A new research led by New Curtin University, confirmed that the frequency of asteroid collisions that formed impact craters on Mars, has been consistent over the past 600 million years.
The study, which was published in 'Earth and Planetary Science Letters', analysed the formation of more than 500 large Martian craters using a crater detection algorithm previously developed at Curtin, which automatically counts the visible impact craters from a high-resolution image.
Despite previous studies suggesting spikes in the frequency of asteroid collisions, lead researcher Dr Anthony Lagain, from Curtin's School of Earth and Planetary Sciences, said his research had found that they did not vary much at all for many millions of years.
Dr Lagain said, counting impact craters on a planetary surface was the only way to accurately date geological events, such as canyons, rivers and volcanoes, and to predict when, and how big, future collisions would be.
"On Earth, the erosion of plate tectonics erases the history of our planet. Studying planetary bodies of our Solar System that still conserve their early geological history, such as Mars, helps us to understand the evolution of our planet," Dr Lagain said.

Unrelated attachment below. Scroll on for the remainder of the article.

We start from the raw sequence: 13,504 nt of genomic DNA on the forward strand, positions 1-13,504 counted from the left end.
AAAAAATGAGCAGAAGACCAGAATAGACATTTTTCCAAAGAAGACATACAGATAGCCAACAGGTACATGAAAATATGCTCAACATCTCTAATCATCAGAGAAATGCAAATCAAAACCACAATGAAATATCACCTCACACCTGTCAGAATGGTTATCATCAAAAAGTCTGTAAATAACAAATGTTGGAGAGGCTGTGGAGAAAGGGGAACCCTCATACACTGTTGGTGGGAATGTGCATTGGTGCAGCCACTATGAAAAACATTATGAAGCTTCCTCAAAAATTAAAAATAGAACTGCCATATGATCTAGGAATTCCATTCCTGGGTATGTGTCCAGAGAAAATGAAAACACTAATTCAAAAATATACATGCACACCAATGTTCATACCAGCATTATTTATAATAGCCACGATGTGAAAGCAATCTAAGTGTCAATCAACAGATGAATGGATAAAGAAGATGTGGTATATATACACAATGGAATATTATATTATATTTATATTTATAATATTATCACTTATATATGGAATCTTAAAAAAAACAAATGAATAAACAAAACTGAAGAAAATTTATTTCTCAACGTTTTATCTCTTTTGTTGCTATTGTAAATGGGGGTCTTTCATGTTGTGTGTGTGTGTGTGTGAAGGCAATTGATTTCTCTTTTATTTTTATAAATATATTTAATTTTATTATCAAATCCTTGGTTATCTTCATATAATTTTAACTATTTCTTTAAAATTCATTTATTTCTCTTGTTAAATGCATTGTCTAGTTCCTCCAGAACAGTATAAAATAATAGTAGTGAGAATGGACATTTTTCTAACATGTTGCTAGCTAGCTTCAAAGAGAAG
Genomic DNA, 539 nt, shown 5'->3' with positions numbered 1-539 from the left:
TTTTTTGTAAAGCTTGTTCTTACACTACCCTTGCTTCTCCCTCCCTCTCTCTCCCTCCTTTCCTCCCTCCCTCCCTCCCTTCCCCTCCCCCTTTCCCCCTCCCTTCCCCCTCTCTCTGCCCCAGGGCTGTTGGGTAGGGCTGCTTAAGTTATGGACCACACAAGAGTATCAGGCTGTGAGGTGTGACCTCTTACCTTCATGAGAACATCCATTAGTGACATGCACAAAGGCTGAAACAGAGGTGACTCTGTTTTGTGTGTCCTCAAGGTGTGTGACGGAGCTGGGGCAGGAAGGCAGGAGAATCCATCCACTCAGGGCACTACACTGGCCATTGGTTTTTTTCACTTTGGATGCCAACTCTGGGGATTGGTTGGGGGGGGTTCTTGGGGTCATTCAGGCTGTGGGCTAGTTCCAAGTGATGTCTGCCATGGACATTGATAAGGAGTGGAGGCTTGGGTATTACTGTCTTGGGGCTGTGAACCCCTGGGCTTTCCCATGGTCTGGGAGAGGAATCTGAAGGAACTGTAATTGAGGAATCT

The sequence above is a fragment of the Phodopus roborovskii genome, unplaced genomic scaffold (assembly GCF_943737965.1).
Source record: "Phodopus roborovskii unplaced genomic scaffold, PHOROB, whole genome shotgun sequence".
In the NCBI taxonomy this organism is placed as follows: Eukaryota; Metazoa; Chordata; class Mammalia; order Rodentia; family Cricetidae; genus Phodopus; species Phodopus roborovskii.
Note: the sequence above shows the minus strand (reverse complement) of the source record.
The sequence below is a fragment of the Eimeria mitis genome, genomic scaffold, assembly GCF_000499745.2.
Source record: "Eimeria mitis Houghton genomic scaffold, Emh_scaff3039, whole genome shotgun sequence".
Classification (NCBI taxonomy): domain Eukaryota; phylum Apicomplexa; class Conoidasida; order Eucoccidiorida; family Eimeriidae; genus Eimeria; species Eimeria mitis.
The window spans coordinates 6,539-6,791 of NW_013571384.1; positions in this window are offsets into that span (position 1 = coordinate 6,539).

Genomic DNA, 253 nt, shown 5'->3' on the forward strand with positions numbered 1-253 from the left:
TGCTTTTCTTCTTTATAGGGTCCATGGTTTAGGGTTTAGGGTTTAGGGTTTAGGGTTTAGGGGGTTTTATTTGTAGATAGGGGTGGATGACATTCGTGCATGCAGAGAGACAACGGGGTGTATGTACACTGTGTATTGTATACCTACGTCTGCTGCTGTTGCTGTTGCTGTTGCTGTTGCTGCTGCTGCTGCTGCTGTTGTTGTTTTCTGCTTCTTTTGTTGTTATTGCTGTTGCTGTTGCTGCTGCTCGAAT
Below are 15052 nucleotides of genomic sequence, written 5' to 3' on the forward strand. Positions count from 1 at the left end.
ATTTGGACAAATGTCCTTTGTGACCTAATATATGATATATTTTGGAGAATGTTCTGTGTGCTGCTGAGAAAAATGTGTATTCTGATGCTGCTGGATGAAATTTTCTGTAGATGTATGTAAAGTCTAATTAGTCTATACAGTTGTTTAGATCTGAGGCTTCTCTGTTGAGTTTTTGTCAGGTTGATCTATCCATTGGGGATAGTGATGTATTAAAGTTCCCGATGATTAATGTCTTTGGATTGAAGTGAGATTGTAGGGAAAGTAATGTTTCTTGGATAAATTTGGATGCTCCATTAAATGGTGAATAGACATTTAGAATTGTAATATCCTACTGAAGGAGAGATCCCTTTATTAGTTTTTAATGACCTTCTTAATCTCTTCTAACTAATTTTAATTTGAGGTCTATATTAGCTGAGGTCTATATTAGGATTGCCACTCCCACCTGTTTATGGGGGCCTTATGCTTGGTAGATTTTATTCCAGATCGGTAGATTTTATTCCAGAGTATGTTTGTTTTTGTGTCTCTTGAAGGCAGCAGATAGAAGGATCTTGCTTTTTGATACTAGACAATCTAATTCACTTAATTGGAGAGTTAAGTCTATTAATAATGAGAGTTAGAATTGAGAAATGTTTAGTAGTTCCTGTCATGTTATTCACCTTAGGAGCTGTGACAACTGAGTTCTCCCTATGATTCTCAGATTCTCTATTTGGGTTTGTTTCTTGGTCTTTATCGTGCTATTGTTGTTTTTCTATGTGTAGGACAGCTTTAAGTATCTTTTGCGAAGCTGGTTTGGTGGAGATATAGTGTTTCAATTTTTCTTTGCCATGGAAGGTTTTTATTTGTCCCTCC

"The crater detection algorithm provides us with a thorough understanding of the formation of impact craters including their size and quantity, and the timing and frequency of the asteroid collisions that made them."Dr Lagain also added that past studies had suggested that there was a spike in the timing and frequency of asteroid collisions due to the production of debris.
"When big bodies smash into each other, they break into pieces or debris, which is thought to have an effect on the creation of impact craters," he said.
Co-author and leader of the team that created the algorithm, Professor Gretchen Benedix, said the algorithm could also be adapted to work on other planetary surfaces, including the Moon. "The formation of thousands of lunar craters can now be dated automatically, and their formation frequency analysed at a higher resolution to investigate their evolution," Professor Benedix said.
"This will provide us with valuable information that could have future practical applications in nature preservation and agriculture, such as the detection of bushfires and classifying land use."